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The Best Dogs for Apartments

By George Hadgelias

Think living in an apartment prevents you from becoming a dog owner? Think again. Whether you’re in a spacious duplex or a huge high rise, there are plenty of dog breeds that are well suited to apartment living. 

Some dogs are totally fine cohabitating in a compact space without a garden, others are quiet and unlikely to bother those you share walls with, and others still will be well-behaved in your building’s communal areas.

If you’re considering welcoming a pooch into your home, here are 17 of the best apartment dogs.

1. Bichon Frise

The fluffy bichon frise is obviously a great size for small spaces (these dogs tend to weigh 4-7 kilograms and measure 30 centimetres-tall) but it’s also an ideal apartment dog for a few other reasons: it doesn’t shed much, it has low exercise requirements, and it’s very content hanging out on your lap, if internal space is a bit lacking.

As with most dog breeds, though, you’ll still need to exercise your Bichon Frise at least once a day.

2. Yorkshire Terrier

Like the Bichon Frise, the Yorkshire terrier – affectionately known as the ‘Yorkie’ – is a low-shedding dog. It’s also a very small breed, weighing a mere 2-3 kilograms and standing only 20 centimetres-tall, so it’s particularly good if you’re in a one-bedder.

Yorkies are smart dogs so can usually be left at home to entertain themselves if you need to go out. That being said, you’ll need to train them from a young age to not bark – this breed can be a bit yappy.

3. English bulldog

English Bulldogs don’t need a whole lot to stay happy: a moderate amount of exercise, a nice spot to snooze away the day and plenty of belly rubs from their favourite humans.

They’re great in units because they’re quite slow-moving, they don’t bark much and they don’t need a lot of space, plus they’re one of the better breeds when it comes to being alone for the day.

4. Greyhound

Despite their athletic pedigree, greyhounds are actually fantastic apartment dogs.

They’re easygoing, independent and able to handle being the only dog in the family – ideal when you’ve only got space for one dog.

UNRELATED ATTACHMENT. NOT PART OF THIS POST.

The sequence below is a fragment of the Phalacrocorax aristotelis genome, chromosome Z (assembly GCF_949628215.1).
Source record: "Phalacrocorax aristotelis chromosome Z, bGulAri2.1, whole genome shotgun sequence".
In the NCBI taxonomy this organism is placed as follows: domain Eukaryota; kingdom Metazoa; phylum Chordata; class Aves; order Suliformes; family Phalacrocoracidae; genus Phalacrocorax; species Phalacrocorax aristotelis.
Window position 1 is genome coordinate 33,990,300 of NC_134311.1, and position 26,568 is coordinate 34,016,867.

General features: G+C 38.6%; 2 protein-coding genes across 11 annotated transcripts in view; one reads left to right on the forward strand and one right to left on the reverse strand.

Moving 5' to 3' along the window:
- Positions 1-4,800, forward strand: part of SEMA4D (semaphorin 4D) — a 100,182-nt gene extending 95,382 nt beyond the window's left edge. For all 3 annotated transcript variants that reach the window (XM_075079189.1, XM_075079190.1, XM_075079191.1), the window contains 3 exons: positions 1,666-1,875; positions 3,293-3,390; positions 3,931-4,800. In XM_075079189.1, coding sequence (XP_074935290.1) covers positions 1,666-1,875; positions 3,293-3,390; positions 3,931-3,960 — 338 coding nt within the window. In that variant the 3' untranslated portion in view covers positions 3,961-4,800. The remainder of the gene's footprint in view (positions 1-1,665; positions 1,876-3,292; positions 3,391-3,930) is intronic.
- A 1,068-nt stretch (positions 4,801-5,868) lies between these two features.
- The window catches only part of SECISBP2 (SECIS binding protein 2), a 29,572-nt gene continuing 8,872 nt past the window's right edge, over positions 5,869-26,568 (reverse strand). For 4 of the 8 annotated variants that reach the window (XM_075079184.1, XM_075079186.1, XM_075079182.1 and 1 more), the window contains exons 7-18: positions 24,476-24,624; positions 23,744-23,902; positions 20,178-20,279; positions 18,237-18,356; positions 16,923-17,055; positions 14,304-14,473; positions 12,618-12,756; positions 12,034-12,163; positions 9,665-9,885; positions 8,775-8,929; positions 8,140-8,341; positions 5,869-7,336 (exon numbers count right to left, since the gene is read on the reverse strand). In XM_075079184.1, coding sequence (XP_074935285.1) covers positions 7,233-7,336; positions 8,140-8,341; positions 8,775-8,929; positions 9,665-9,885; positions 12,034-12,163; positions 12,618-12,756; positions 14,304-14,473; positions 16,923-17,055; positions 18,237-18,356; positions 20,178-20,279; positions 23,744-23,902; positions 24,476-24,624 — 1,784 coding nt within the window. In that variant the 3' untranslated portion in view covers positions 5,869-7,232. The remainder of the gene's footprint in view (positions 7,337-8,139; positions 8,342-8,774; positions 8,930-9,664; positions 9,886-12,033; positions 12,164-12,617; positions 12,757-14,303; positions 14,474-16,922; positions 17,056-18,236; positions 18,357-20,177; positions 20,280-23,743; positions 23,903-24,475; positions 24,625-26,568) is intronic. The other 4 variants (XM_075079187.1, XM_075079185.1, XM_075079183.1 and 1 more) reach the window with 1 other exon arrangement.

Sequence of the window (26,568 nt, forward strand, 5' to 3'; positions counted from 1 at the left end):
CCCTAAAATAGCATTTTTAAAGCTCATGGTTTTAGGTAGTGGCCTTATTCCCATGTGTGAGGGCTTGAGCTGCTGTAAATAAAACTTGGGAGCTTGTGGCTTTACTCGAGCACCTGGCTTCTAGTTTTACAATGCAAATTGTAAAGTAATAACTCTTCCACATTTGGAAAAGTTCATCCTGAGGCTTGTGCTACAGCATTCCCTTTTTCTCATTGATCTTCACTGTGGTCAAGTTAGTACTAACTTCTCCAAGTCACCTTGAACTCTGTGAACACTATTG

Plus, their exercise needs are surprisingly low. You can easily get away with taking them for a walk or a run around the dog park once per day.

5. Pug

Being a toy dog breed, it’s little surprise the pug is so well-suited to living in a small space.

Add to that the fact they don’t bark much, they’re content snoozing most of the day and they don’t have very high exercise needs, and you’ve got yourself one of the best apartment dogs.

It’s worth noting that pugs are true people dogs and are prone to separation anxiety, so they’re not great at spending the day alone.

6. Chihuahua

The chihuahua is another toy breed that’s perfect for apartment living.

On top of its miniature size (the chihuahua can weigh as little as 1.8 kilograms and measure 15-30 centimetres-tall), it doesn’t require a whole lot of exercise, so the lack of yard space certainly won’t be an issue.

But, chihuahuas are known for being quite… talkative. Their regular barking and yapping may not make your neighbours too pleased, so good training while they’re young is key.

7. Cavalier King Charles Spaniel

Cavalier king Charles spaniels are top apartment dogs for lots of different reasons: they barely shed, they’re good-natured and well-behaved, and because they’re small, they won’t take up a lot of space.

They’re also quite low maintenance when it comes to exercise and are happy to spend a good deal of time indoors.

8. Shih Tzu

The shih tzu is very much an indoor breed, so if your outdoor space consists of a tiny balcony and a couple of plants, your pooch definitely won’t find this an issue.

This silky-haired dog is also mild-mannered and small, and doesn’t bark very much. When it does make noise, it’s more of a deep bark than a yappy one, meaning your neighbours are unlikely to get peeved off when your dog goes off at night.

9. Dachshund